England seamer Ollie Robinson bagged his first Test wicket in his fourth over on debut before New Zealand reached lunch at Lord’s on 85-1 as the international summer began.
Robinson, whose first delivery was a no-ball, forced Tom Latham (23) to chop onto his stumps in the 16th over of the day as an opening stand with New Zealand debutant Devon Conway (43no from 62 balls) ended on 58.
Sussex star Robinson is one of two England new boys in this Test – which is the first in England to host fans since September 2019 – with wicketkeeper James Bracey the other man making his international bow.
Bracey, the first Gloucestershire player to play for England since Jon Lewis in 2006, took his place behind the stumps after New Zealand elected to bat, in what is the Black Caps’ first game at Lord’s since their agonising defeat to England on boundary countback in the 2019 World Cup final.
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England and New Zealand took different approaches with team selection – the hosts opting against the frontline spin of Jack Leach and going in with a four-pronged pace attack of Robinson, Mark Wood, Stuart Broad and James Anderson but the tourists picking left-arm spinner Mitchell Santner.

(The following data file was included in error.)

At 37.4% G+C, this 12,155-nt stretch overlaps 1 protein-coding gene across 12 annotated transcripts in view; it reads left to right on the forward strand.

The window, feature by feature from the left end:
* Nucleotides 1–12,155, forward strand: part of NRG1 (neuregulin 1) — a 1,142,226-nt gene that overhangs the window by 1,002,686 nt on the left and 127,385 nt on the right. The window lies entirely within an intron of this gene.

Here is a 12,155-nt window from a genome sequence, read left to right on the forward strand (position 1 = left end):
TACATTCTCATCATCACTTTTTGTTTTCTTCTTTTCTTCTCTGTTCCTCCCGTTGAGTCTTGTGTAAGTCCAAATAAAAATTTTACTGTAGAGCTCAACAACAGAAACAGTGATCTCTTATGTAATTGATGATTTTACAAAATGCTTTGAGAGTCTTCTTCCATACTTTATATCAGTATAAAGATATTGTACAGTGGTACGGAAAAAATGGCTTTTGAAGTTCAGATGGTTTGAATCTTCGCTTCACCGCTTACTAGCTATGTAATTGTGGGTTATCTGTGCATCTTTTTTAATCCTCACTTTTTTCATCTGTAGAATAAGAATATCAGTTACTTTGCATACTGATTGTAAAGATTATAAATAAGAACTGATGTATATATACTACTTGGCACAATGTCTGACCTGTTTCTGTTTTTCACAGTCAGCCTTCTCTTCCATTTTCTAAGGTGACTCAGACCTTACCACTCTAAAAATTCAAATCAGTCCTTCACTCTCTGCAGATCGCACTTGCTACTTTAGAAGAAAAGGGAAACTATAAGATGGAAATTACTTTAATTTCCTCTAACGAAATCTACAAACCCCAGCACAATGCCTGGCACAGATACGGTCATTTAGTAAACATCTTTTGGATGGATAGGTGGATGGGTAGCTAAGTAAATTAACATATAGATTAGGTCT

Anderson – playing his 161st Test, moving him level with record England cap-holder Sir Alastair Cook – and Stuart Broad – named vice-captain for this series with Ben Stokes injured and Jos Buttler rested – shared the new ball but were unable to make a breakthrough.
Robinson did strike, though, roaring in delight and being hugged by his team-mates after removing Latham, a dismissal which gave him the chance to bowl at New Zealand skipper Kane Williamson (13no).
Robinson spoke on Sunday about how he planned to dismiss Williamson, saying: “It looks like swinging it away from him, pulling him across the crease and then using the nip-backer to get him lbw is a solid option.”
The 27-year-old – preferred in the side to fellow in-form seamer Craig Overton – beat Williamson’s edge a couple of times early on but England could not fashion another wicket before the interval, despite Wood bowling well above 90mph and cracking the impressive Conway on the forearm.
Crowds of up to 6,500 will be at Lord’s this week before that number rises to 18,000 at Edgbaston for the second Test from June 10 with the game in Birmingham selected as a pilot event.
Ahead of the Lord’s Test, England and New Zealand shared a ‘moment of unity’ to show their backing for equality in cricket.
England wore anti-discrimination T-shirts, which will continue to be worn in warm-ups this summer by the hosts’ men’s and women’s sides.
Watch continued live coverage of the first Test between England and New Zealand, from Lord’s, live on Sky Sports Cricket.
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